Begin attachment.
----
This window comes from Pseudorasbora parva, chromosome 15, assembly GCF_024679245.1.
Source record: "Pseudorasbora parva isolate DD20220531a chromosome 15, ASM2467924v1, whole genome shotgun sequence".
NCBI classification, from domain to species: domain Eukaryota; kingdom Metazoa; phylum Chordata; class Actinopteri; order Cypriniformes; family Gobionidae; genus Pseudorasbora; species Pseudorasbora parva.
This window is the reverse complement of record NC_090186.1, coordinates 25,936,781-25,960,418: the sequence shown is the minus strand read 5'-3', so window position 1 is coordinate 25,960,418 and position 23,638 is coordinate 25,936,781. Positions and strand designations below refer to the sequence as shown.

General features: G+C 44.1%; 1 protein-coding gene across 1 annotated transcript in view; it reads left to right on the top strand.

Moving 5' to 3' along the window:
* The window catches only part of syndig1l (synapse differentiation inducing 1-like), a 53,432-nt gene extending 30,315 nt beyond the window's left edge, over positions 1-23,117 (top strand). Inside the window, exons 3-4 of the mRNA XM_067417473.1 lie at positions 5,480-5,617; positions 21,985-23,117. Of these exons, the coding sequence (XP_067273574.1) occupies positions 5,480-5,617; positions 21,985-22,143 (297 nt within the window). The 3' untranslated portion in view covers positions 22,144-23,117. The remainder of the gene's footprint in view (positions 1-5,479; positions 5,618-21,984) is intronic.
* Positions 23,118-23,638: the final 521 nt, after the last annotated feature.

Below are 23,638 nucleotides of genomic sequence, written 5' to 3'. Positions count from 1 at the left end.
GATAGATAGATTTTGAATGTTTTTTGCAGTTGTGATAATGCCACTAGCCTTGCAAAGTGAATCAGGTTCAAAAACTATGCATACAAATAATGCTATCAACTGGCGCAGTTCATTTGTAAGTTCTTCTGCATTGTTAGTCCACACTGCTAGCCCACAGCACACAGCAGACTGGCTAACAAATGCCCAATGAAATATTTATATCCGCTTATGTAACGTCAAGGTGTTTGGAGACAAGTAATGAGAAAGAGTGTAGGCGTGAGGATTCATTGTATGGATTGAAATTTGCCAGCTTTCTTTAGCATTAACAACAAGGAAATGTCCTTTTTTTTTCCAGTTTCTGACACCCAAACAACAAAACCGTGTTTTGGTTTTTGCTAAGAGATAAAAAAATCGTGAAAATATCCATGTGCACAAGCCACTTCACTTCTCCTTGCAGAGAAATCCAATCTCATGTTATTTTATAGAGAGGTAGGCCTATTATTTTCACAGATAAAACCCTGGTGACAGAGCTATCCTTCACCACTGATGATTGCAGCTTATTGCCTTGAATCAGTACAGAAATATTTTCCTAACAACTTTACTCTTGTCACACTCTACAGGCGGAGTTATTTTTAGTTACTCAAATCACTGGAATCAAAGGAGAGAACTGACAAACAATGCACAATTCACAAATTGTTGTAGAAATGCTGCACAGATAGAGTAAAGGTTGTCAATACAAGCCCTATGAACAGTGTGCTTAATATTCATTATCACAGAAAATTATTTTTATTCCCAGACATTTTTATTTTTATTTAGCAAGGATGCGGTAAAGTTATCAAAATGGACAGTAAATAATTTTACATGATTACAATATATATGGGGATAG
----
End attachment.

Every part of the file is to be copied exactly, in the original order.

This window comes from Pseudorasbora parva, chromosome 15, assembly GCF_024679245.1.
Source record: "Pseudorasbora parva isolate DD20220531a chromosome 15, ASM2467924v1, whole genome shotgun sequence".
NCBI classification, from domain to species: domain Eukaryota; kingdom Metazoa; phylum Chordata; class Actinopteri; order Cypriniformes; family Gobionidae; genus Pseudorasbora; species Pseudorasbora parva.
This window is the reverse complement of record NC_090186.1, coordinates 25,936,781-25,960,418: the sequence shown is the minus strand read 5'-3', so window position 1 is coordinate 25,960,418 and position 23,638 is coordinate 25,936,781. Positions and strand designations below refer to the sequence as shown.

General features: G+C 44.1%; 1 protein-coding gene across 1 annotated transcript in view; it reads left to right on the top strand.

Moving 5' to 3' along the window:
* The window catches only part of syndig1l (synapse differentiation inducing 1-like), a 53,432-nt gene extending 30,315 nt beyond the window's left edge, over positions 1-23,117 (top strand). Inside the window, exons 3-4 of the mRNA XM_067417473.1 lie at positions 5,480-5,617; positions 21,985-23,117. Of these exons, the coding sequence (XP_067273574.1) occupies positions 5,480-5,617; positions 21,985-22,143 (297 nt within the window). The 3' untranslated portion in view covers positions 22,144-23,117. The remainder of the gene's footprint in view (positions 1-5,479; positions 5,618-21,984) is intronic.
* Positions 23,118-23,638: the final 521 nt, after the last annotated feature.

Below are 23,638 nucleotides of genomic sequence, written 5' to 3'. Positions count from 1 at the left end.
GATAGATAGATTTTGAATGTTTTTTGCAGTTGTGATAATGCCACTAGCCTTGCAAAGTGAATCAGGTTCAAAAACTATGCATACAAATAATGCTATCAACTGGCGCAGTTCATTTGTAAGTTCTTCTGCATTGTTAGTCCACACTGCTAGCCCACAGCACACAGCAGACTGGCTAACAAATGCCCAATGAAATATTTATATCCGCTTATGTAACGTCAAGGTGTTTGGAGACAAGTAATGAGAAAGAGTGTAGGCGTGAGGATTCATTGTATGGATTGAAATTTGCCAGCTTTCTTTAGCATTAACAACAAGGAAATGTCCTTTTTTTTTCCAGTTTCTGACACCCAAACAACAAAACCGTGTTTTGGTTTTTGCTAAGAGATAAAAAAATCGTGAAAATATCCATGTGCACAAGCCACTTCACTTCTCCTTGCAGAGAAATCCAATCTCATGTTATTTTATAGAGAGGTAGGCCTATTATTTTCACAGATAAAACCCTGGTGACAGAGCTATCCTTCACCACTGATGATTGCAGCTTATTGCCTTGAATCAGTACAGAAATATTTTCCTAACAACTTTACTCTTGTCACACTCTACAGGCGGAGTTATTTTTAGTTACTCAAATCACTGGAATCAAAGGAGAGAACTGACAAACAATGCACAATTCACAAATTGTTGTAGAAATGCTGCACAGATAGAGTAAAGGTTGTCAATACAAGCCCTATGAACAGTGTGCTTAATATTCATTATCACAGAAAATTATTTTTATTCCCAGACATTTTTATTTTTATTTAGCAAGGATGCGGTAAAGTTATCAAAATGGACAGTAAATAATTTTACATGATTACAATATATATGGGGATAG